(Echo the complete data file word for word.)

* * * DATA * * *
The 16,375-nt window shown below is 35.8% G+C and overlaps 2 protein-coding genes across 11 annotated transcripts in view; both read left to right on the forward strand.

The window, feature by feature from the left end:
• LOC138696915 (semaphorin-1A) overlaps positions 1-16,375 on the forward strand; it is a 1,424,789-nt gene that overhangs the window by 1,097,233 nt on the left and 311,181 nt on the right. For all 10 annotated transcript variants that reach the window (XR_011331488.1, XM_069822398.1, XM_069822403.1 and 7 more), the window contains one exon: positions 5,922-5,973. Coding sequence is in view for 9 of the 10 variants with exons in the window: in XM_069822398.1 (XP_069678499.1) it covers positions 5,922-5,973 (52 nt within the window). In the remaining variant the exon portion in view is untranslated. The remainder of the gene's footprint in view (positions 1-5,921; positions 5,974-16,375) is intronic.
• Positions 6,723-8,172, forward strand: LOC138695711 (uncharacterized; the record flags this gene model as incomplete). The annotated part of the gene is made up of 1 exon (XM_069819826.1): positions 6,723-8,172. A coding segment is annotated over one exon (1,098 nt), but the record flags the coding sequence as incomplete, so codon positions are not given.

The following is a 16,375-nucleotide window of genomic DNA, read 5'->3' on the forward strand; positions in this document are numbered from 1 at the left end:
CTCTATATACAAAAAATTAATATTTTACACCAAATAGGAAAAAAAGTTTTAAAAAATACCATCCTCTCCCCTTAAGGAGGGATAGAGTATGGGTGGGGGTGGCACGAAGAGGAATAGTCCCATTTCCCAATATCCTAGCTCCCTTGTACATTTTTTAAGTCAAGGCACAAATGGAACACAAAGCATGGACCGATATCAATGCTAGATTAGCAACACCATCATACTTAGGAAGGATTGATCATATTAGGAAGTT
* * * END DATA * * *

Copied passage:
The 16,375-nt window shown below is 35.8% G+C and overlaps 2 protein-coding genes across 11 annotated transcripts in view; both read left to right on the forward strand.

The window, feature by feature from the left end:
• LOC138696915 (semaphorin-1A) overlaps positions 1-16,375 on the forward strand; it is a 1,424,789-nt gene that overhangs the window by 1,097,233 nt on the left and 311,181 nt on the right. For all 10 annotated transcript variants that reach the window (XR_011331488.1, XM_069822398.1, XM_069822403.1 and 7 more), the window contains one exon: positions 5,922-5,973. Coding sequence is in view for 9 of the 10 variants with exons in the window: in XM_069822398.1 (XP_069678499.1) it covers positions 5,922-5,973 (52 nt within the window). In the remaining variant the exon portion in view is untranslated. The remainder of the gene's footprint in view (positions 1-5,921; positions 5,974-16,375) is intronic.
• Positions 6,723-8,172, forward strand: LOC138695711 (uncharacterized; the record flags this gene model as incomplete). The annotated part of the gene is made up of 1 exon (XM_069819826.1): positions 6,723-8,172. A coding segment is annotated over one exon (1,098 nt), but the record flags the coding sequence as incomplete, so codon positions are not given.

The following is a 16,375-nucleotide window of genomic DNA, read 5'->3' on the forward strand; positions in this document are numbered from 1 at the left end:
CTCTATATACAAAAAATTAATATTTTACACCAAATAGGAAAAAAAGTTTTAAAAAATACCATCCTCTCCCCTTAAGGAGGGATAGAGTATGGGTGGGGGTGGCACGAAGAGGAATAGTCCCATTTCCCAATATCCTAGCTCCCTTGTACATTTTTTAAGTCAAGGCACAAATGGAACACAAAGCATGGACCGATATCAATGCTAGATTAGCAACACCATCATACTTAGGAAGGATTGATCATATTAGGAAGTT